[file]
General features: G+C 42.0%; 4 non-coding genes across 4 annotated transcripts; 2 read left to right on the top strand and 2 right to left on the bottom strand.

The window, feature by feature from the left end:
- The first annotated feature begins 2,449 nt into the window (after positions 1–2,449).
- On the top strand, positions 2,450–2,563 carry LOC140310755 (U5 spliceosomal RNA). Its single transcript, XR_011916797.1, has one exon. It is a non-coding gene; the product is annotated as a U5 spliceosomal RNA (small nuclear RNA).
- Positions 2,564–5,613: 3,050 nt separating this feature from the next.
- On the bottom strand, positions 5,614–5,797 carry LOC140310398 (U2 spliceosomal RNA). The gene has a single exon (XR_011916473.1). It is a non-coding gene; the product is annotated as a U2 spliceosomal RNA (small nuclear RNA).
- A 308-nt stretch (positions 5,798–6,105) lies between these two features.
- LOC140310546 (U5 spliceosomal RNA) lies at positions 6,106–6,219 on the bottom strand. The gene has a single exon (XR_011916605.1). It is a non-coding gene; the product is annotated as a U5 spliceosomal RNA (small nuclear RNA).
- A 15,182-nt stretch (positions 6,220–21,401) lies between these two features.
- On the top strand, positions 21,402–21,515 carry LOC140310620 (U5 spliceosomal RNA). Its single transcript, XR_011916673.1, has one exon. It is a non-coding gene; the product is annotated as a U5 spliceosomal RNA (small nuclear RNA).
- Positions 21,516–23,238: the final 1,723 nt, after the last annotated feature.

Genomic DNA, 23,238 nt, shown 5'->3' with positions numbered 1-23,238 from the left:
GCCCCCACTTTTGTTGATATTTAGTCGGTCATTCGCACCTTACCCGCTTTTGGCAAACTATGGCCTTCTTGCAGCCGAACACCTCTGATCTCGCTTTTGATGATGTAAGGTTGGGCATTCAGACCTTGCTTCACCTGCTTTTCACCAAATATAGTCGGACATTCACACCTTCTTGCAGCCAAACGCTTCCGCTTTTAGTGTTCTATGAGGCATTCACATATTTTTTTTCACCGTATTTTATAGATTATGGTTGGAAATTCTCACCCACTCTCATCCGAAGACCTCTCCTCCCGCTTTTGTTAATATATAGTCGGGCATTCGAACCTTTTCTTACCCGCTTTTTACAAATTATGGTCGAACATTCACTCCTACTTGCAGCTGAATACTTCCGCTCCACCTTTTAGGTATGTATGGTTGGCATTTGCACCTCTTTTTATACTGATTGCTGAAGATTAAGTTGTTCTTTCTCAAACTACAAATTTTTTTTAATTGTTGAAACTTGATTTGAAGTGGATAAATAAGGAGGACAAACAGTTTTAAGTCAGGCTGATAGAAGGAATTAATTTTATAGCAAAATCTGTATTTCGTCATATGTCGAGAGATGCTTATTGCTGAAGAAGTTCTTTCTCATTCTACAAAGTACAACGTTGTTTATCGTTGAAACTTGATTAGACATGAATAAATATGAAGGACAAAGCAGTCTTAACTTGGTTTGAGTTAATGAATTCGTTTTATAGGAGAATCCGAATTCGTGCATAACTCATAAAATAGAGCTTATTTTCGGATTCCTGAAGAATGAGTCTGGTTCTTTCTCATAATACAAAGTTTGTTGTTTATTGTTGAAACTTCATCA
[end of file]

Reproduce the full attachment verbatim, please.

General features: G+C 42.0%; 4 non-coding genes across 4 annotated transcripts; 2 read left to right on the top strand and 2 right to left on the bottom strand.

The window, feature by feature from the left end:
- The first annotated feature begins 2,449 nt into the window (after positions 1–2,449).
- On the top strand, positions 2,450–2,563 carry LOC140310755 (U5 spliceosomal RNA). Its single transcript, XR_011916797.1, has one exon. It is a non-coding gene; the product is annotated as a U5 spliceosomal RNA (small nuclear RNA).
- Positions 2,564–5,613: 3,050 nt separating this feature from the next.
- On the bottom strand, positions 5,614–5,797 carry LOC140310398 (U2 spliceosomal RNA). The gene has a single exon (XR_011916473.1). It is a non-coding gene; the product is annotated as a U2 spliceosomal RNA (small nuclear RNA).
- A 308-nt stretch (positions 5,798–6,105) lies between these two features.
- LOC140310546 (U5 spliceosomal RNA) lies at positions 6,106–6,219 on the bottom strand. The gene has a single exon (XR_011916605.1). It is a non-coding gene; the product is annotated as a U5 spliceosomal RNA (small nuclear RNA).
- A 15,182-nt stretch (positions 6,220–21,401) lies between these two features.
- On the top strand, positions 21,402–21,515 carry LOC140310620 (U5 spliceosomal RNA). Its single transcript, XR_011916673.1, has one exon. It is a non-coding gene; the product is annotated as a U5 spliceosomal RNA (small nuclear RNA).
- Positions 21,516–23,238: the final 1,723 nt, after the last annotated feature.

Genomic DNA, 23,238 nt, shown 5'->3' with positions numbered 1-23,238 from the left:
GCCCCCACTTTTGTTGATATTTAGTCGGTCATTCGCACCTTACCCGCTTTTGGCAAACTATGGCCTTCTTGCAGCCGAACACCTCTGATCTCGCTTTTGATGATGTAAGGTTGGGCATTCAGACCTTGCTTCACCTGCTTTTCACCAAATATAGTCGGACATTCACACCTTCTTGCAGCCAAACGCTTCCGCTTTTAGTGTTCTATGAGGCATTCACATATTTTTTTTCACCGTATTTTATAGATTATGGTTGGAAATTCTCACCCACTCTCATCCGAAGACCTCTCCTCCCGCTTTTGTTAATATATAGTCGGGCATTCGAACCTTTTCTTACCCGCTTTTTACAAATTATGGTCGAACATTCACTCCTACTTGCAGCTGAATACTTCCGCTCCACCTTTTAGGTATGTATGGTTGGCATTTGCACCTCTTTTTATACTGATTGCTGAAGATTAAGTTGTTCTTTCTCAAACTACAAATTTTTTTTAATTGTTGAAACTTGATTTGAAGTGGATAAATAAGGAGGACAAACAGTTTTAAGTCAGGCTGATAGAAGGAATTAATTTTATAGCAAAATCTGTATTTCGTCATATGTCGAGAGATGCTTATTGCTGAAGAAGTTCTTTCTCATTCTACAAAGTACAACGTTGTTTATCGTTGAAACTTGATTAGACATGAATAAATATGAAGGACAAAGCAGTCTTAACTTGGTTTGAGTTAATGAATTCGTTTTATAGGAGAATCCGAATTCGTGCATAACTCATAAAATAGAGCTTATTTTCGGATTCCTGAAGAATGAGTCTGGTTCTTTCTCATAATACAAAGTTTGTTGTTTATTGTTGAAACTTCATCA